Former employees of Fifth Third Bank in Cincinnati, Ohio, “accessed and misused” customer information as part of a “fraud ring”, according to a statement from the bank.
Fifth Third Bank, the $169 billion banking and financial services group, said it had already launched an investigation into the incident and alerted law enforcement.
It contacted customers earlier this month after becoming aware that “a small number of former employees” in Cincinnati had gained access to customer data and may have shared it outside the company. So far Fifth Third has contacted 100 customers and is continuing its efforts to make all those that may have been affected aware of the leak.
“To be clear, this was not a cybersecurity data breach event, but rather an orchestrated effort by a small group of employees to steal personal information,” the bank said in its statement.
It also moved to reassure customers that anyone who experienced a direct financial loss from the incident would be reimbursed, and affected individuals would be offered free access to its Identity Alert service, which protects against identity theft, for 12 months.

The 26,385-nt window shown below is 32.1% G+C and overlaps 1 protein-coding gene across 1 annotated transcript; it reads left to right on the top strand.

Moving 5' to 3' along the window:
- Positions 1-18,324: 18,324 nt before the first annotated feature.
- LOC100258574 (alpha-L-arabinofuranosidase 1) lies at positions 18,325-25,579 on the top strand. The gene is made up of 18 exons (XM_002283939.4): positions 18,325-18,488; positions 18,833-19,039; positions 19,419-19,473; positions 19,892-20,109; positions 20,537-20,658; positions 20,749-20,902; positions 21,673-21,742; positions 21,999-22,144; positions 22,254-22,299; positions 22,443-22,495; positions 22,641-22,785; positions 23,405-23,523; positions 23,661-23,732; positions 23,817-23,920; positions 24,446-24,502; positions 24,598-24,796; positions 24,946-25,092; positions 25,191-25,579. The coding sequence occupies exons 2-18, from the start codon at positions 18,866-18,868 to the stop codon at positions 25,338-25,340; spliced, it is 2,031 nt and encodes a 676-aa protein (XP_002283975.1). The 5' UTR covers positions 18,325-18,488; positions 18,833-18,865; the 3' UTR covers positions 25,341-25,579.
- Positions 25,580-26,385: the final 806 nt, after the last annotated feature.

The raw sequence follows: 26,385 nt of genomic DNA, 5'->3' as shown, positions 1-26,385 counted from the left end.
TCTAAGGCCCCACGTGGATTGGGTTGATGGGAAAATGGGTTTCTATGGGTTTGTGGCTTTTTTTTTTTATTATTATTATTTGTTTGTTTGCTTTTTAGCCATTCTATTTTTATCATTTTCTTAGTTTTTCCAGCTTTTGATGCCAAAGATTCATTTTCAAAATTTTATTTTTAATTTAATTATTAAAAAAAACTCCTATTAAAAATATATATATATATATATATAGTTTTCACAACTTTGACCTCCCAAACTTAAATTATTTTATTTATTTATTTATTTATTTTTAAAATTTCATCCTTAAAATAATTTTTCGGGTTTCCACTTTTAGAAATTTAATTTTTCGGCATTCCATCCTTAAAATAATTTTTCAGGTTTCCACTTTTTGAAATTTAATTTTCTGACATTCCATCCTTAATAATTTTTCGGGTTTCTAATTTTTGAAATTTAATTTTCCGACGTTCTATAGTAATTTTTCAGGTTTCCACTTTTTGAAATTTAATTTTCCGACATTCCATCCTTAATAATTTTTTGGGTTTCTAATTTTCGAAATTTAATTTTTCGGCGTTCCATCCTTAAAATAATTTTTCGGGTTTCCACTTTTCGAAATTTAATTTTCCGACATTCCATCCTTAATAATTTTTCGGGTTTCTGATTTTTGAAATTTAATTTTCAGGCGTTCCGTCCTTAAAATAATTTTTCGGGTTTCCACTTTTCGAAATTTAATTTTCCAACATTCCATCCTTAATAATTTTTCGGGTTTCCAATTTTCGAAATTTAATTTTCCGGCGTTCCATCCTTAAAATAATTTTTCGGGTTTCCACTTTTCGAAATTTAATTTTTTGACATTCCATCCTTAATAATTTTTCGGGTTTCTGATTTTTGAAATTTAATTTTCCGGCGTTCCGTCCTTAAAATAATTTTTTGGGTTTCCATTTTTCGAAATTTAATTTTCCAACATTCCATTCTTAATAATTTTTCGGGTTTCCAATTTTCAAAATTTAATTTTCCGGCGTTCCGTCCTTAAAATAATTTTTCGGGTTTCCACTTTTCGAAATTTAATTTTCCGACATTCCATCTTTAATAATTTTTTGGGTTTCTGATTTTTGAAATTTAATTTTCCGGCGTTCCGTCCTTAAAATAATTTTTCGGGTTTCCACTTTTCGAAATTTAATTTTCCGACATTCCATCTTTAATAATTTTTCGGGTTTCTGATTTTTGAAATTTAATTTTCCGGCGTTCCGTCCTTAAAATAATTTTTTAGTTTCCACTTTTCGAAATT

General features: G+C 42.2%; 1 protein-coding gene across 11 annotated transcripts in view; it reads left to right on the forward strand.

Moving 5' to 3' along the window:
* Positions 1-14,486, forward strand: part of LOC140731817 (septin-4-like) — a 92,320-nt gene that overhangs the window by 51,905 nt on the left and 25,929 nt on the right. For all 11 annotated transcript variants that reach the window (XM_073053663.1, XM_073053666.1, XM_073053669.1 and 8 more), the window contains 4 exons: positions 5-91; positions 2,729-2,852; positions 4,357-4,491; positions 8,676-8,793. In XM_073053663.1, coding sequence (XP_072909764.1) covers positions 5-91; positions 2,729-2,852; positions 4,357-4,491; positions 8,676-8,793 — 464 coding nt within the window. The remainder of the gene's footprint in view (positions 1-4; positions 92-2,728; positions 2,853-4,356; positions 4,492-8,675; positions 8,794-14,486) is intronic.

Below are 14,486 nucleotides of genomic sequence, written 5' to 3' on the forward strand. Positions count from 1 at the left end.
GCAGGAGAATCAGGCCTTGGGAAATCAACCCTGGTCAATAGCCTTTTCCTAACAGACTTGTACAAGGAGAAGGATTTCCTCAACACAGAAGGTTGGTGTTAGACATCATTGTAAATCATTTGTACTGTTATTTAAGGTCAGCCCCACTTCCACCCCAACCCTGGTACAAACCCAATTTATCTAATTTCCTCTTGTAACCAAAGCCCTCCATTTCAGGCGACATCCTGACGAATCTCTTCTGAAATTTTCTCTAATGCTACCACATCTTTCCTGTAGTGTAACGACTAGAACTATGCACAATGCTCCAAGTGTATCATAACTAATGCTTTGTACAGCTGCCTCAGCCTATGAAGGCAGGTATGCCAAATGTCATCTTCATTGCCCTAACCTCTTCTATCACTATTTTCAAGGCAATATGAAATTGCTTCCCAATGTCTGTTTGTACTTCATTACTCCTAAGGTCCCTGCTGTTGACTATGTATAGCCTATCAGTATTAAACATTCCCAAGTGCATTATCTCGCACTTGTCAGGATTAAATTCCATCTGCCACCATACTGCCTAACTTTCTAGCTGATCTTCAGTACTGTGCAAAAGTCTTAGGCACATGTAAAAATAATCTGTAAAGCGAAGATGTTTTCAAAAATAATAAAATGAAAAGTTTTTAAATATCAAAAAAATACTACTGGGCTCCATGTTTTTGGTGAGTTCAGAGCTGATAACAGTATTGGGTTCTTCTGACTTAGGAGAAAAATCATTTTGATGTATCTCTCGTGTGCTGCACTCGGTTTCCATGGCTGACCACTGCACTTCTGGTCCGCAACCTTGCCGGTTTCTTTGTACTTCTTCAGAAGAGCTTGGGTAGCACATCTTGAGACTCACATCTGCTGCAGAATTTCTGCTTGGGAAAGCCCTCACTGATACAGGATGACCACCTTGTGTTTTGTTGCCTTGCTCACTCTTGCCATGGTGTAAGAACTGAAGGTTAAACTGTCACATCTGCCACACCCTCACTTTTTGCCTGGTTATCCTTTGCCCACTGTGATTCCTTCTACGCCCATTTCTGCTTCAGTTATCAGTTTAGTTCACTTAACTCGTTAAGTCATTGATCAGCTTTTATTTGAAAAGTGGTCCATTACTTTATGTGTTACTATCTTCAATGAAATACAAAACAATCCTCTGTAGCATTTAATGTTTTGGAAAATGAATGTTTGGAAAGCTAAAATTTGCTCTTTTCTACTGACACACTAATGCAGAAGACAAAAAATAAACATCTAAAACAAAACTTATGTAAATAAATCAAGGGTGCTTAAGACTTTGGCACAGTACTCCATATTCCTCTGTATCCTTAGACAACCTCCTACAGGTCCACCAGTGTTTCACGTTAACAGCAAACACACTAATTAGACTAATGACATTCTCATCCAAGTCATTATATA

“Our primary concern, as always, is for the protection of our customers’ assets and sensitive information. We are taking immediate steps to strengthen these protective measures,” the bank said.
“During the course of the investigation, we have terminated those employees who were known to be involved in the fraud. Because this is an active investigation, we are limited in the information that we can share.
“We are cooperating fully with authorities in the investigation of this matter and we look forward to seeing justice served.”
Separately, Michigan attorney general Dana Nessel this month issued a warning to the state’s residents to be alert for fraudulent mobile phone texts and calls attempting to obtain customers’ banking information, following an increase in reported scam attempts.
Fraudsters pretending to represent banks send texts to mobile phones asking to confirm fake transactions. When consumers respond, they are called by the fraudster – often using a “spoofed” number to fool victims into thinking the call is legitimate – and probed for security data.
“The bottom line is this: Don’t give a single piece of personal information – your birth date, the last four digits of your Social Security number, your PIN number – to anyone who calls,” Nessel said. “Hang up and call back on a number you know you can verify.”
According to data from the American Bankers Association, fraud attempts affected an estimated $25.1 billion of money held in deposit accounts in 2018. Banks prevented 90% of all fraud attempts but approximately $2.8 billion was still lost, the vast majority of which was linked to debit card and check fraud.